There’s a conflicted character, and then there’s Che Rivera (Benjamin Bratt, solid enough for what he’s given), original gangster who spent some time in jail but now drives a bus and is a single father to a teenage son. His son, Jesse (Jeremy Ray Valdez), is his best friend. They both love renovating classic cars into lowriders and parading them through the Mission District of San Francisco.

Lately, Jesse has been distant — less likely to join his dad on those late-night processions through the street. It’s a study group, he tells Che. Che doesn’t think much of it.

Then, one night, after taking off his son’s boots and covering him in a blanket, Che notices pictures on Jesse’s nightstand. They are of his son and another boy, at a club, shirtless, and kissing.

Thus starts Che’s development by writer/director Peter Bratt into a wishy-washy character, the type who disowns his son for being gay but waits until the next day to do so. There’s no reason for it, except that it allows for the first of a few scenes of Che having a sleepless night, letting us know for sure that he’s tortured by the knowledge of his son’s sexuality and his own inability to reconcile that fact with the identity of his boy.

Che is the only resident of the Mission District, apart from an antagonistic young thug (Christopher Borgzinner), who has an active problem with Jesse’s revelation. Everyone else in the neighborhood exists to give Che advice about one of two things: accepting his son in every facet of the kid’s life, or how to win over the affection of his neighbor, Lena (Erika Alexander), a social worker who has the preternatural ability to walk in on Che at his most violent moments. Whether Che is tackling Jesse in the street after the kid talks back to him or pinning his son’s lover (Max Rosenak) against the wall of the hospital hallway because the boy spends the night watching over Jesse, Lena appears, ready with a judgmental look and later with a speech about not wanting to get involved with Che any further. It’s a shallow, if convenient, device for adding on conflict.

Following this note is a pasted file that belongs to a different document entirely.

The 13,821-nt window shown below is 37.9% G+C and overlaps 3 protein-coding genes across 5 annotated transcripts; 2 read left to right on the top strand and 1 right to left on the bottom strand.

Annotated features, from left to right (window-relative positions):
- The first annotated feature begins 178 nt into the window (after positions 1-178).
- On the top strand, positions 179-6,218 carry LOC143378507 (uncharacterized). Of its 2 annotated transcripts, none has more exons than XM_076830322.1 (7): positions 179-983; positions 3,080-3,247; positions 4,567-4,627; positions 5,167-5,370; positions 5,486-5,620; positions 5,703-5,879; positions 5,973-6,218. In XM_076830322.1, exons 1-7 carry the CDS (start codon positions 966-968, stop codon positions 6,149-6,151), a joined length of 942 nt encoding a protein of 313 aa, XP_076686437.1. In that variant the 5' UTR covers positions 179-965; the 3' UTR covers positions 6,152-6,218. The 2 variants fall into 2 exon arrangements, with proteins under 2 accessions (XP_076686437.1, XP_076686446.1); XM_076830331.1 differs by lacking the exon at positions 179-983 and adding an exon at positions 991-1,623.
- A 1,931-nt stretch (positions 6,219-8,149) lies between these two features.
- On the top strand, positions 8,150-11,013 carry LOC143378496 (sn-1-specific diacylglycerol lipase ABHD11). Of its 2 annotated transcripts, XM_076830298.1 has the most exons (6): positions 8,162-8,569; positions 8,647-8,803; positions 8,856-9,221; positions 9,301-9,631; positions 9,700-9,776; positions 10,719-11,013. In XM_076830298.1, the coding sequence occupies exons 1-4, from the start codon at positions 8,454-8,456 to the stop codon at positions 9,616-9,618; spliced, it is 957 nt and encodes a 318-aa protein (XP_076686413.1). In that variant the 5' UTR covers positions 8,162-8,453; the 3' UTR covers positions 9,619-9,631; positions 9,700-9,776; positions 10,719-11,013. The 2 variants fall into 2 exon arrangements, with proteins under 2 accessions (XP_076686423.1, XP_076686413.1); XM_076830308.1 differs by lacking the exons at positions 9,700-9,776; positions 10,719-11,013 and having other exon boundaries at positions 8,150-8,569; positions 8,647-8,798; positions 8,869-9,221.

Jesse runs away to his uncle Rene’s (Jesse Borrego) house, where his aunt and cousins are, in the vein of everyone else in the movie, completely accepting of Jesse’s sexual orientation. Rene talks with Che, and Che lets Jesse back in the house where things go back to normal. Che cooks his son breakfast, invites him to play some basketball down at the courts, and brings him along on his car parade date with Lena. Everything between the two is well and good, until it isn’t. Peter Bratt’s script finds little reason to bring back Che’s discomfort with and rage at his son’s sexuality, but it must, randomly, every so often for more redundant conflict.

Actual ramifications of Che’s behavior are belittled. Lena has personal and professional experience with abusive men, sees Che fitting the mold of one, and brings it up occasionally. She just can’t resist his eyes, though, which make her feel sad when she brings up Jesse. This curt dismissal of her character into a weak-willed love interest, ready to bake Che cookies and go to bed with him when he’s feeling particularly down, isn’t the most dishonest part of the movie.

That dubious honor might go to the movie’s portrayal of violence, which is an obvious, inevitable event from the moment Che learns about his son as the score shifts into dissonant strain. The young thug confronts Jesse and his boyfriend walking down the street, resulting in a tidy shooting — the victim remains standing, the camera slowly pans down to reveal a spot of red here and there. It’s all presented as a minor inconvenience for the characters. The question is not one of survival but of being able to attend graduation.

Not even this brings Che to his senses, and at a certain point, after so many trials and failures on his part, it becomes clear nothing will. People around him start to understand that reality and abandon him to his own misery, but writer/director Bratt seems unable to do so. So the movie finds final hope in Che’s umpteenth awakening, a moment in which even the homophobic thug teaches him a lesson.

Full of tediously consistent or arbitrarily inconsistent characters, La Mission is unsuccessful as a personal drama and almost irresponsible as a social one.

Mark Dujsik is a member of the Chicago Film Critics Association and the Online Film Critics Society. For more of his reviews, visit his website.

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